Literature evidence revealed several sources of genes that could be used to shorten the tails of sheep. Genes from the Northern short-tail group are preferable as there are no known detrimental effects on viability. Tail length from anus to tip, divided by the distance from anus to hock and calculated as a percentage was used to correct tail length for body size differences. Adjusted tail length of the progeny was best explained by additive effects for adjusted tail length of the sire (P<0.001) and dam breed (P<0.001). A small but significant interaction was also evident (P<0.01). Mean tail length was shortest for Finnish Landrace lambs (88mm) and longest for Wiltshire x Cheviot lambs (251mm). Cheviot lambs had long tails (226mm), while various crosses between Finnish Landrace and Cheviots suggest that mean tail length will be the average of the parents. The experiment suggests inheritance of a number of genes and that it will therefore be straightforward to produce genetically-docked tails using cross breeding followed by selection and interbreeding.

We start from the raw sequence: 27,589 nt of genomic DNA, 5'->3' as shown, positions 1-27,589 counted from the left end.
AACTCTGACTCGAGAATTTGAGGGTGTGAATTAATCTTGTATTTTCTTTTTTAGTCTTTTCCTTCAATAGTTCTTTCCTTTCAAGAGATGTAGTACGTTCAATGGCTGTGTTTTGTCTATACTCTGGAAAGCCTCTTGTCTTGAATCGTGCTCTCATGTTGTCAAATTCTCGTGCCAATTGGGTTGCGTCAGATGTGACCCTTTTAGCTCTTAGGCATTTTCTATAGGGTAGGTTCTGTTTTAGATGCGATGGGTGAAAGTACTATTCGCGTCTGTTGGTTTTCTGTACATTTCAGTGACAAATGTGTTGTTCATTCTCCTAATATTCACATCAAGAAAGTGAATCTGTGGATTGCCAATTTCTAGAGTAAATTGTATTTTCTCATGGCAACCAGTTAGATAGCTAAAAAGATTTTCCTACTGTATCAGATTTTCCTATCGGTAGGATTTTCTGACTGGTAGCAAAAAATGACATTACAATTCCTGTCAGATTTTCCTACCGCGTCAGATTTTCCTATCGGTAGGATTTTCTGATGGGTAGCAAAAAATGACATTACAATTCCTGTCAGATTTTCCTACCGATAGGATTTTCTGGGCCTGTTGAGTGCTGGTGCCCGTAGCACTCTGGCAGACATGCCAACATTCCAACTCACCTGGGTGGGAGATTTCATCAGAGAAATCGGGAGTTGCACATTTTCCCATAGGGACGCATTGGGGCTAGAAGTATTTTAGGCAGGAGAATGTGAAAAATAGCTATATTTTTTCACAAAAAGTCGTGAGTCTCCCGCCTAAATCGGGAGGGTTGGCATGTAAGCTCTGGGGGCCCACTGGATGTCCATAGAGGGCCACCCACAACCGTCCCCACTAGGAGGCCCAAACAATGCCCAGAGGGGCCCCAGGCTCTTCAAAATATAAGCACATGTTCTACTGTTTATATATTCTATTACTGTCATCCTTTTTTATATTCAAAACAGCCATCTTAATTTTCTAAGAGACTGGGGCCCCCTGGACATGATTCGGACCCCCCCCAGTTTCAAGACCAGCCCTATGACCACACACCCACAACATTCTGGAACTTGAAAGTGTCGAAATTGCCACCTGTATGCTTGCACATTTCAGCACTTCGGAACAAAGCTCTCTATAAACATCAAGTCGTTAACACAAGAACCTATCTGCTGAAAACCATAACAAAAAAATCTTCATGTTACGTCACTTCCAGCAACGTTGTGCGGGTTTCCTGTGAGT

Proceedings of the New Zealand Society of Animal Production, Volume 62, Palmerston North, 195-198, 2002
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